Studying Happiness

Thursday January 10, 2008


I’ve been spending much of my time over the past few weeks reading about happiness. My new course on the philosophy of happiness begins on Friday – with Aristotle – and so I’ve been putting in a fair amount of preparation. The course is designed to look at various approaches to happiness from the perspective of philosophy, the sciences and systems of practice such as Epicureanism, Stoicism, Taoism and Buddhism, and I hope that it will be a truly hands-on course, looking hard at the roots of happiness in our lives and trying to put these various philosophies to the test. At the moment, I’m looking forward to the whole experience immensely.

It is an unadulterated pleasure to be unashamedly studying happiness after years of reading somewhat overwrought philosophy. The Western philosophical tradition is not a tradition known for its cheerfulness and sometimes, I fear, it is marked by the tendency to mistake gloominess for profundity. But, after all, it is not philosophically more correct to rise up in the morning with a sick and heavy heart than it is to leap up with alacrity and enthusiasm for life; and although as a philosopher one could, as the sublime Magnetic Fields once sang, “make a career out of feeling blue… dress in black and read Camus… smoke clove cigarettes and drink vermouth…”, such behaviour is not, thankfully, required for those with a vocation for philosophy.

The thing is, studying happiness cheers you up. Or so it seems. And whilst some gloomy philosophers might claim that this good cheer blinds us to the howling misery of existence, I think that on the contrary it is the only possible basis for any kind of useful or effective response to the various miseries in life. I love the insight found in certain Buddhist texts that a basic happiness and a sense of well-wishing towards oneself and others – or, in Pali, metta – is the necessary basis for a compassionate response to suffering. Far from being a selfish pursuit, the cultivation of happiness is a public good.

But we are not used to thinking this way. Over ten years ago, I went on a two week meditation retreat on the subject of metta – the basic positive emotion talked about in Buddhism. For the first few days, I sat there in silent meditation hating every moment of it, gritting my teeth, trying to crank out this positive emotion, getting frustrated with myself for my failure, cursing the whole business. This metta I was supposed to be feeling and wasn’t seemed heavy, a kind of burden or a duty. I struggled with it for days on end. Then, towards the end of the first week, something changed. I went into the meditation hall, sat on those accursed cushions, and took a deep breath. “What do I want most?” I asked myself.

The answer was one that Aristotle would have recognised. Happiness. Then it became clear to me. Metta was the most obvious and straightforward thing in the world. It was really astonishingly simple. Of course I wanted to experience positive emotions. What, after all, could be better? What more satisfying way of spending one’s time than bringing into being the thing that, when it came down to it, I cherished most. And not just for myself, because that made no sense at all. Happiness could not be hoarded or grasped on to as a possession. I wanted happiness not for myself, but for all. And as soon as this became clear, I experienced it. Happiness. Positive emotion. Well-wishing. Relief.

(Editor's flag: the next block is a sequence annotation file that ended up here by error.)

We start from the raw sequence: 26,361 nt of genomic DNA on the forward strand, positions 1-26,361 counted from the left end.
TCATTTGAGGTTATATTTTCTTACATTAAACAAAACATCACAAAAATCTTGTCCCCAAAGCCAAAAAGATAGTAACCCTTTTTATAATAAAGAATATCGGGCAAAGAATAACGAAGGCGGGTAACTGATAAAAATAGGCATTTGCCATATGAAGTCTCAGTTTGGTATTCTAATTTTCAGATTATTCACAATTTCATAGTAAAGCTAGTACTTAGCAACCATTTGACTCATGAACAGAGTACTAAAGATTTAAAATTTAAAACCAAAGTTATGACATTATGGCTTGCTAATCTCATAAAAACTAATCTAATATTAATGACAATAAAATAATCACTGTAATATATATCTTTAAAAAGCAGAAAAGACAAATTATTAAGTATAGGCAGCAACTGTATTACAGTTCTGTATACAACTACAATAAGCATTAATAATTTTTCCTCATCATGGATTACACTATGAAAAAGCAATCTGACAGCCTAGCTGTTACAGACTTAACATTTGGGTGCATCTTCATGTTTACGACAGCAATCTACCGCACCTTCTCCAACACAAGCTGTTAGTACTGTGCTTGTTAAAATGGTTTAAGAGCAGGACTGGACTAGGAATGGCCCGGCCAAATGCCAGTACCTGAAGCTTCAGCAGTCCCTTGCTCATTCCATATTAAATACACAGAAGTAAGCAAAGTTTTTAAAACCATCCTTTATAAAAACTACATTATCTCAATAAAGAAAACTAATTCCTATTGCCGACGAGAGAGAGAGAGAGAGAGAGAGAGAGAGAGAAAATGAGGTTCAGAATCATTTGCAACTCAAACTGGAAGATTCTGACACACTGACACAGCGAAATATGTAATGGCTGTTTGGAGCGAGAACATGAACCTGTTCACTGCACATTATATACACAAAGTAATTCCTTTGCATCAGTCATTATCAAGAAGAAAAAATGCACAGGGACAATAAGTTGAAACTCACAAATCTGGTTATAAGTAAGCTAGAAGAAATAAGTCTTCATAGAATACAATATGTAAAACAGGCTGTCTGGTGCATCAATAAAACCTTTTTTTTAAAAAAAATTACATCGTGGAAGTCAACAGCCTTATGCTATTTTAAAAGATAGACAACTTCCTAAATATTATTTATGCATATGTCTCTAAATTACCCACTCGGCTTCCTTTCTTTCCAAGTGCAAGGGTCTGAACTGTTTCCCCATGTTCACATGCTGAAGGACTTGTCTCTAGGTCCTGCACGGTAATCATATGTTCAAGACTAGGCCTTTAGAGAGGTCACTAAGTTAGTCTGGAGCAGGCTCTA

Of course I forget these things. Sometimes I find myself entangled in webs of my own making, webs of ill will and frustration and gloom. But it is for this reason that I find reflecting and studying happiness so valuable. It is for this reason that I still on some mornings sit down practice metta meditation. And it is for this reason that I am looking forward, so very much, to the explorations and investigations of the following few weeks.

# · Loden Jinpa

I believe that with the advent of positive psychology in the pass few years. We have going to hear more and more about “learning happiness”. This is a good thing and good on you for teaching it to your students!

I’d like to think that this direction will continue until we see it taught to kids from an early age. But perhaps the drug companies will just create a pill for it ;)

# · pramila

‘metta … a compassionate response to suffering’ this struck a chord.
There are times when happiness is perhaps not the right or appropriate response – for example, when faced with the pain of others, the suffering of a helpless animal – being present when it is ‘put to sleep’, the many harsh realities of life which by no stretch of imagination can make one happy.
However, metta [or maitri – loving-kindness] is a state of mind that is different from ‘happiness’.
The cultivation of metta can be a life-long learning process, quite different from quick-fix ‘happiness pills’, philosophical or pharmeceutical.

# · Peter Clothier

Will, would you mind if I took the last couple of paras. of this entry (from “For the first few days…”) for re-posting on “Accidental Dharma: The Gift wrapped in Shit?” With attribution, of course. I’d love to use this passage. You can contact me at Thanks, PC

# · Angela

I wish I could take your class :)

As an American, I’ve always thought it’s interesting that Jefferson actually wrote about ‘the pursuit of happiness’ in our national constitution. I may not like everything the US does, but I don’t think too many other countries have that sort of reminder in their constitutions. Apparently, he thought happiness was really important.

# · Ed Baker

best advise I ever got was from henry miller: “paint how you like and die happy”
the other line i like/take is Blyth’s : ““The secret of life consists in being
always and never serious”

this brush
has a mind
of it s own Ed

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